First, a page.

Dr. Beverly J. Hearn is Director of the Reading Center and Associate Professor of Education. She enjoys developing online courses for educators as well as working closely with West Tennessee teachers to increase the use of technology in their classrooms. Through Project RICA, an ITQ grant, she has integrated the use of Kindles and iPads in Reading Center classes.
1. Do you think technology helps you teach better? If so, how?
Many students say discussion board is the most rewarding aspect of online classes. It promotes professionalism and collegiality among our teacher candidates and provides an open forum to discuss their own experiences and learning.
ECHO 360 is unbeatable. We record every class in READ 438, a very content laden class, and students can review the videos, which are automatically recorded and made accessible in the “Class Materials” section on Blackboard. Often students use ECHO 360 to reinforce what they learned, as well as for catching up when they are absent. Our students must pass a professional exam called Praxis II, and they use the recordings to review for the exams.
We have also used ECHO 360 to record special guest lecturers who bring in supplementary information, which is important, but not easily available. For instance, in READ 710 we use the ECHO 360 set up to record an educational diagnostician speaking on specific issues in educational assessment and evaluation. With permission of the speaker, we archive the recordings and make them available for future classes. Future students have access to the professional and her information without inconveniencing the guest lecturer who had to visit only one time.
2. Is there anything at UTM in regard to technology that you would like to mention that makes a difference for you as you do your job?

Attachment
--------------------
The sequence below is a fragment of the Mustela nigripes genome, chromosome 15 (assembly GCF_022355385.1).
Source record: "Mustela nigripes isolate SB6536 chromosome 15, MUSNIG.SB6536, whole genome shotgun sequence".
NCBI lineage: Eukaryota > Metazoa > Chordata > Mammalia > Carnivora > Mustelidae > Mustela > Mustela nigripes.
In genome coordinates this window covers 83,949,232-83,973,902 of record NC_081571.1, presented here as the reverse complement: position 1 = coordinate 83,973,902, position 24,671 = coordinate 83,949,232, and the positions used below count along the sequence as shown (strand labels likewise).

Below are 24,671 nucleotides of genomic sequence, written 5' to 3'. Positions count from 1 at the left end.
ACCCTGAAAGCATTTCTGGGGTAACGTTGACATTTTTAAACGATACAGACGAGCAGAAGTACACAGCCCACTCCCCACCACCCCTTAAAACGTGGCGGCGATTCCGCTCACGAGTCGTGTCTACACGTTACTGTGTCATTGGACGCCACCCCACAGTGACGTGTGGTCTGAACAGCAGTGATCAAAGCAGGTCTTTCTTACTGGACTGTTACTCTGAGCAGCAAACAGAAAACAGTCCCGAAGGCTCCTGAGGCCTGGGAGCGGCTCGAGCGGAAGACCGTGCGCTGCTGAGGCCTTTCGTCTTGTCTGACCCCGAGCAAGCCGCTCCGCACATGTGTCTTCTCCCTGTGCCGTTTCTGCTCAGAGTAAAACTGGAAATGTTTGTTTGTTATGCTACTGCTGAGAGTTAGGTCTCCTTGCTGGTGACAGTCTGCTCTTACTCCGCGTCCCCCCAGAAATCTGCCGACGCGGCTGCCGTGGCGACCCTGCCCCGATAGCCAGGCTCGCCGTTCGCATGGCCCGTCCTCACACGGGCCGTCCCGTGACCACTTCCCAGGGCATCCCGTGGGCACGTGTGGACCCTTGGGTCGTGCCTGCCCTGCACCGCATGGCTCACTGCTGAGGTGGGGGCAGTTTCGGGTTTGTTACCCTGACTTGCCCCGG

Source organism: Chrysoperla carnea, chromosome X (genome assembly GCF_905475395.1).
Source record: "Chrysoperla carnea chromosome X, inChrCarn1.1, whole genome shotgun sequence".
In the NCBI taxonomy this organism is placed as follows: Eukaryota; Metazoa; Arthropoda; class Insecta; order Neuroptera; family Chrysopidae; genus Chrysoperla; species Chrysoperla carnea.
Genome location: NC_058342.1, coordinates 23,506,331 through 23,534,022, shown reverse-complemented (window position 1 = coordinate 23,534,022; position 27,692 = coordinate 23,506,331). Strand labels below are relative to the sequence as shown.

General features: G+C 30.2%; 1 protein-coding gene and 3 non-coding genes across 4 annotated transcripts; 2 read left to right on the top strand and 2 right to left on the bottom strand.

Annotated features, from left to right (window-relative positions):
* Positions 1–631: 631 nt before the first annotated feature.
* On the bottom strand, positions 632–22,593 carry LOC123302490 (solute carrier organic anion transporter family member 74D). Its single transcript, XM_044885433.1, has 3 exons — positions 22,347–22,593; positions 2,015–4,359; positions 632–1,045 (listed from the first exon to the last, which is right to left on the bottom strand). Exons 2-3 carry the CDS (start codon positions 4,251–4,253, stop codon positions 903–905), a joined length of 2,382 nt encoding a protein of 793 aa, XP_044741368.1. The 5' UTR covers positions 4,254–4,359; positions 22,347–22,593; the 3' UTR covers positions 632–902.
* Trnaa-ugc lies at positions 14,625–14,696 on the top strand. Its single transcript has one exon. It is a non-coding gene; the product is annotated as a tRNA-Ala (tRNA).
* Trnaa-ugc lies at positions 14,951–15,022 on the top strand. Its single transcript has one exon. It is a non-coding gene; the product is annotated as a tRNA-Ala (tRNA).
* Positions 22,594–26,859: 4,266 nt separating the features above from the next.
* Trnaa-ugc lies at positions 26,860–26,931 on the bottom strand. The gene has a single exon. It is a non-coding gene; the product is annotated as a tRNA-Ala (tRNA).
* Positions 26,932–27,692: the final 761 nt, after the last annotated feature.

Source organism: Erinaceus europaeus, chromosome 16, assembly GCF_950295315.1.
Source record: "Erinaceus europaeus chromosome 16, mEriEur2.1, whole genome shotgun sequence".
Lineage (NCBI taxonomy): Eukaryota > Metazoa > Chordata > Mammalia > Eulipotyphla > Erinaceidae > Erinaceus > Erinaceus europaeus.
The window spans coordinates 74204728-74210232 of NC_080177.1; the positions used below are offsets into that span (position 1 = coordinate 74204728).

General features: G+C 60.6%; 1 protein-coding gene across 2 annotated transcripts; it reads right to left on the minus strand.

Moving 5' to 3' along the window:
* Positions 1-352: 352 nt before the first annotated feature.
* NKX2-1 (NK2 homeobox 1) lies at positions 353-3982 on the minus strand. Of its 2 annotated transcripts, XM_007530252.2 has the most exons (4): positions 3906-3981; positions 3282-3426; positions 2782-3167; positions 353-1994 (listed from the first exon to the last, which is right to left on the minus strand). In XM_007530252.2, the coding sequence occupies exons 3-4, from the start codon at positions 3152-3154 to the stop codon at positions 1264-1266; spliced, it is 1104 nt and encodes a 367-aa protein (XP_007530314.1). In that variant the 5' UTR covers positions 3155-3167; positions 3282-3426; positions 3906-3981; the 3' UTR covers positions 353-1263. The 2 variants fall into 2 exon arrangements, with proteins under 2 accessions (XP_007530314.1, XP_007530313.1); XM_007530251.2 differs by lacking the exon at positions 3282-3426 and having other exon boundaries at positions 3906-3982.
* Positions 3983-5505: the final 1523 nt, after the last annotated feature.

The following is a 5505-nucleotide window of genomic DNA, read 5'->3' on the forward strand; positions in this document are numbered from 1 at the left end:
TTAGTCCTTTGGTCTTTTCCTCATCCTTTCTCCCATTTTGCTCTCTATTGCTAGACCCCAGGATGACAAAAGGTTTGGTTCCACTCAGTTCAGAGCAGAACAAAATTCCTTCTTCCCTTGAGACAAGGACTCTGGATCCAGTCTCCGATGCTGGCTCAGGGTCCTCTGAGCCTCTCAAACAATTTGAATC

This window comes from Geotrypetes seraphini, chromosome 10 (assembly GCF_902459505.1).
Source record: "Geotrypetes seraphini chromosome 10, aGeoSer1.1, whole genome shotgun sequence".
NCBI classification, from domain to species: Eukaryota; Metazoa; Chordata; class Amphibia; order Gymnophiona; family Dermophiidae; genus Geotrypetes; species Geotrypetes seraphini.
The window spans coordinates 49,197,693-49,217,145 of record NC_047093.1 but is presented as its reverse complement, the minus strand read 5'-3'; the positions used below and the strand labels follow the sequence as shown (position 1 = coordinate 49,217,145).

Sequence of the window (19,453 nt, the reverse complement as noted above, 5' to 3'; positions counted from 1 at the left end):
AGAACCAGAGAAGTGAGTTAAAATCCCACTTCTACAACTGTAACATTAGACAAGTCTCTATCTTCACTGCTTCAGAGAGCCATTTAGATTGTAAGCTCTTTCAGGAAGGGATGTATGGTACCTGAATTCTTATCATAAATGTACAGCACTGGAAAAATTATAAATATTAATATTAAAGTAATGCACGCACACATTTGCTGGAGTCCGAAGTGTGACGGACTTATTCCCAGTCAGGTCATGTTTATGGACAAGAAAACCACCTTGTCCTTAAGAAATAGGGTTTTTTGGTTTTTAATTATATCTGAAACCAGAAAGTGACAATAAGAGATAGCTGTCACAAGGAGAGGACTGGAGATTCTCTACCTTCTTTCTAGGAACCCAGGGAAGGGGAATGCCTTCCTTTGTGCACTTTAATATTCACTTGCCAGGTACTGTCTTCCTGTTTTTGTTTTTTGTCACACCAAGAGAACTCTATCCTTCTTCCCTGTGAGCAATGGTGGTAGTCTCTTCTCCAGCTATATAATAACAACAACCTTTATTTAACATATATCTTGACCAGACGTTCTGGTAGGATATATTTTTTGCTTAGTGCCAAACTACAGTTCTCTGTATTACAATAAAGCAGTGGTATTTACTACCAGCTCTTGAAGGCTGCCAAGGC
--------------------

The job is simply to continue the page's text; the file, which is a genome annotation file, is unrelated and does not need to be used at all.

The support of the ITC professionals really facilitates Blackboard; I am always looking to expand its effective use, and there can be challenges when wikis and blogs are being used in untraditional and unforeseen ways. Jessica, Craig, Weston, Harriet, and Samba always step up to the plate and find an answer for any problems on both the instructor and student sides of Blackboard.
The young adult literature class uses a lot of media, and without the copyright issue support provided by Dr. Saunders, the class would not be as enjoyable and rewarding for the students.
One of the greatest assists that I have received from ITC is the class on online teaching with Steve Holt. I went into that class with a curiosity about online teaching, but after taking the class, I have discovered that online teaching is one of the most creative and rewarding educational endeavors that I have ever participated in. I would like to thank Steve and the ITC for giving me the nudge that I needed to step over the line into the world of online teaching. I truly love it.
3. What are some current things that you are doing with your courses and your students that you are particularly proud of and want the campus to know about?
The UTM Reading Center was an early adopter of the clicker systems for student feedback, and we continue to use them to sharpen student performance on reading skills where students need extra practice and reinforcement. I would recommend them for any skills based class.
We have a class set of Kindles for Reading 100, and we keep them stocked with the most popular young adult books. The students have been enjoying Kindles now for a couple of years, and our surveys show that they improve reading attitudes and reading self-concepts.
The Reading Center now has an iPad for each student in our Reading 100 classes, taught in cooperation with the Student Success Center. The iPads enable each student to work on reading skills using materials at his or her individual reading level and turn our classroom into a computer lab. We also access e-books and interactive books. We find the technology helps our students focus and engage. News apps, such as USA Today, provide us savings on subscriptions. UTM was awarded an Increasing Teacher Quality grant with 24 West Tennessee teachers to investigate the use of iPads in content area classes. It was exciting to see how middle and secondary teachers matched their curriculum standards with apps and websites and demonstrated how to teach standards in science and social studies using the iPads. These teachers will be using iPads and other materials from the Project RICA grant with their students this fall.